Wednesday, October 15, 2014

The Elephant In The Office: Dealing With Poor Performance by Bernard Marr

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As a manager, it’s one of the worst parts of the job: you find out one of your employees is consistently performing poorly, not showing up, not doing the work, not pulling his or her weight. So what do you do about it?
Being a good boss means dealing with the good and the bad. But many times managers lack the confidence or will to effectively deal with poor performers.
Creating a supportive and successful company culture demands that you deal with poor performers, because if you don’t, they can become very demoralising for those who are seeking to improve.
Traditionally this is especially true in public sector organisations where underperformance rarely has any real consequences so they carry “dead wood” or people who have no commitment to their job, the organization or any interest in performing. This does however also happen in commercial businesses. I have seen the incredible lengths people will go to to avoid dealing with poor performers including creating new jobs with no responsibility or purpose just so they can put that person somewhere ‘out of the way’.
Look, let’s stop beating around the bush… If you have poor performers — and I mean repeat or consistent poor performers, not those who are having an off day or week — you have two choices: help them to improve or fire them.
Look for ways to help poor performers improve.
Ideally, you want to find ways to help the individual to improve. It’s understandable that some companies and managers are reluctant to fire employees when the costs of replacing them, both monetary and in lost time and productivity, are high.
So managers should first seek to help employees improve. Some employees just need a slightly different set of circumstances or metrics to really thrive. Look back at your past feedback and reviews for this person; if you’ve been consistently providing positive reviews, it’s especially important to offer them the opportunity to turn things around.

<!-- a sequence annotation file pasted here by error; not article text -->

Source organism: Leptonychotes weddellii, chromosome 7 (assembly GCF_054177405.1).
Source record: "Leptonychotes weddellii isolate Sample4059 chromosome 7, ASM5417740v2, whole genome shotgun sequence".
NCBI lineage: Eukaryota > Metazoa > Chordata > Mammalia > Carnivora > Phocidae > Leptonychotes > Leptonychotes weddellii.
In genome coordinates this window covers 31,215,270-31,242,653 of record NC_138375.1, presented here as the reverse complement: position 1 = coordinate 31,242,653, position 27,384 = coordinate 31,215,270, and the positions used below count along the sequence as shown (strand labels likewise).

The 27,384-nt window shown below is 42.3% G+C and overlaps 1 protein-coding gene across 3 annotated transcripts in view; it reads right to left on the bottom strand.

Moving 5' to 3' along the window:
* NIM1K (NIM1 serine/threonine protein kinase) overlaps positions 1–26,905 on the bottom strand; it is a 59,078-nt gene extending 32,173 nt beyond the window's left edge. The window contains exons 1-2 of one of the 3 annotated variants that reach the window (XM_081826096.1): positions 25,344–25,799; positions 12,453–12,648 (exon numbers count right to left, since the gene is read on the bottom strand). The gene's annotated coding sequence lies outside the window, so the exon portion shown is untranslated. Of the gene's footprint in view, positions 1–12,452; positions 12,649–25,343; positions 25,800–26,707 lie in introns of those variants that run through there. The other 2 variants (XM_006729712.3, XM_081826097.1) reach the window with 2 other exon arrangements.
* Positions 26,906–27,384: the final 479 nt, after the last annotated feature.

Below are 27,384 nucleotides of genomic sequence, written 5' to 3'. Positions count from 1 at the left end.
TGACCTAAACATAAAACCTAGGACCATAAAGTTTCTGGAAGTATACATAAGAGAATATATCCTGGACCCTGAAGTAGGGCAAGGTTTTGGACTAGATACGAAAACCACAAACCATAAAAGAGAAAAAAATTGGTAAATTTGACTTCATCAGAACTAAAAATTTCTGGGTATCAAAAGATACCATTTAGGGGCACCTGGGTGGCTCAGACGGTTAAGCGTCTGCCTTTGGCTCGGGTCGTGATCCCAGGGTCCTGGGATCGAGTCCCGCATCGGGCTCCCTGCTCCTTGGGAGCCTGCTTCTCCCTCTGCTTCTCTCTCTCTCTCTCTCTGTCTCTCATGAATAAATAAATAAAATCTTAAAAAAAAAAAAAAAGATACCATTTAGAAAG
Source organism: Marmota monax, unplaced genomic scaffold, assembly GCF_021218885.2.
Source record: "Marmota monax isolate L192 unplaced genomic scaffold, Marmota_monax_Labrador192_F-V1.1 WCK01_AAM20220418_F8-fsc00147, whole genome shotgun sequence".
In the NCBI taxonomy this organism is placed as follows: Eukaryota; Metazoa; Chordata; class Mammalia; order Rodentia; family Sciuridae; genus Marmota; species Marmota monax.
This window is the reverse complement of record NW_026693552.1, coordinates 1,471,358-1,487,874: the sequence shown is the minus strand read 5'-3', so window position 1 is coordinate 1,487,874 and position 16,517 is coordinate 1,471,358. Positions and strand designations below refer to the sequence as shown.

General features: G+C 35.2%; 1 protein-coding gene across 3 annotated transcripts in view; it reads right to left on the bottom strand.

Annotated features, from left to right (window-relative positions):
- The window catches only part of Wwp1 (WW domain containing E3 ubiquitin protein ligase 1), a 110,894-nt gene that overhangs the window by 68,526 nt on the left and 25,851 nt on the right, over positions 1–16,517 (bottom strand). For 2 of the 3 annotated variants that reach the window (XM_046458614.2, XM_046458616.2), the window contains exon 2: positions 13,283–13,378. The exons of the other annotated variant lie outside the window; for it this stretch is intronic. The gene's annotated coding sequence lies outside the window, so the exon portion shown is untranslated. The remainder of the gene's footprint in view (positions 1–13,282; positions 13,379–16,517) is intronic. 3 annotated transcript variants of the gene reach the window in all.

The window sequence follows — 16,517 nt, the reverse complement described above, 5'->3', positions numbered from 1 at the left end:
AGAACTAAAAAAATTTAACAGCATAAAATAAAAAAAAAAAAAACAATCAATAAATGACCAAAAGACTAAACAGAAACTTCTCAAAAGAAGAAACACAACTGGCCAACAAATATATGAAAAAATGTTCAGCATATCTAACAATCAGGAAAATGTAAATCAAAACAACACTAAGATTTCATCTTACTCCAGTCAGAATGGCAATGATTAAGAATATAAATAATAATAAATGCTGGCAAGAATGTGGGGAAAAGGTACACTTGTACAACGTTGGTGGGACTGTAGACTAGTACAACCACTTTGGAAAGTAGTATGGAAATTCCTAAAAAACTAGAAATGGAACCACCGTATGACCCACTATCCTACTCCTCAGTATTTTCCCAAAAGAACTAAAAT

1. Offer constructive feedback. If you’re very lucky, the poor performance might be a simple misunderstanding or lack of a core skill that can easily be fixed when pointed out. Be lavish with your praise and positive with your criticism to avoid further alienating the employee.
  2. Practice active management. Sometimes an employee needs more active support, so be sure to offer yourself as a resource to him and suggest ways you might be helpful. Maybe stepping in with help in time or project management, coordinating resources, or communicating with other employees could be the solution.
  3. Find their motivation. Every employee is unique and each is motivated by something different. Some may be motivated by friendly competition, others may actively dislike competition in the workplace. Some might need to feel they’re working to a specific goal or bonus as opposed to just punching the clock each day. Find out what motivates this particular person to help her succeed.
I believe it’s important to try to help under-performing employees improve, but if they don’t come to the party then show them the door.
Let them go the right way.
Of course, every manager must understand that there is nothing more demoralizing than seeing incompetent and blatantly lazy colleagues get away with doing nothing! Getting rid of the deadwood lifts moral, sends a very clear and powerful message and helps to rejuvenate a business around a shared vision.
But it must be done in the right way. Even though a bad apple might be spoiling the bunch, firing them in the wrong way can undermine the manager’s authority and relationship with her employees.
  1. Give them a warning. If you’ve tried the above methods of helping your employee improve, then provide him with a warning that if he doesn’t show improvement within a certain time frame, say 30 days, he will be terminated. It’s a good idea to document this warning with a memo that can be added to his file.
  2. Give them specific goals. Be very clear on which behaviors you find unacceptable, and what needs to be done to save his job. Just telling someone to “do better” is vague for both of you and open to interpretation. Set clear goals and metrics to be met (or not) by the end of the time frame.
  3. Follow through. If you make the promise that they will be fired if they don’t meet expectations, you must follow through. Make the actual conversation short and to the point. Explain that you are firing them “for cause” but don’t get into details that could result in an argument. Make sure you reassign their duties right away to avoid any confusion or lapse in productivity.
It may be one of the worst things you ever have to do as a manager, but the only thing worse than firing someone is not firing them when you should.

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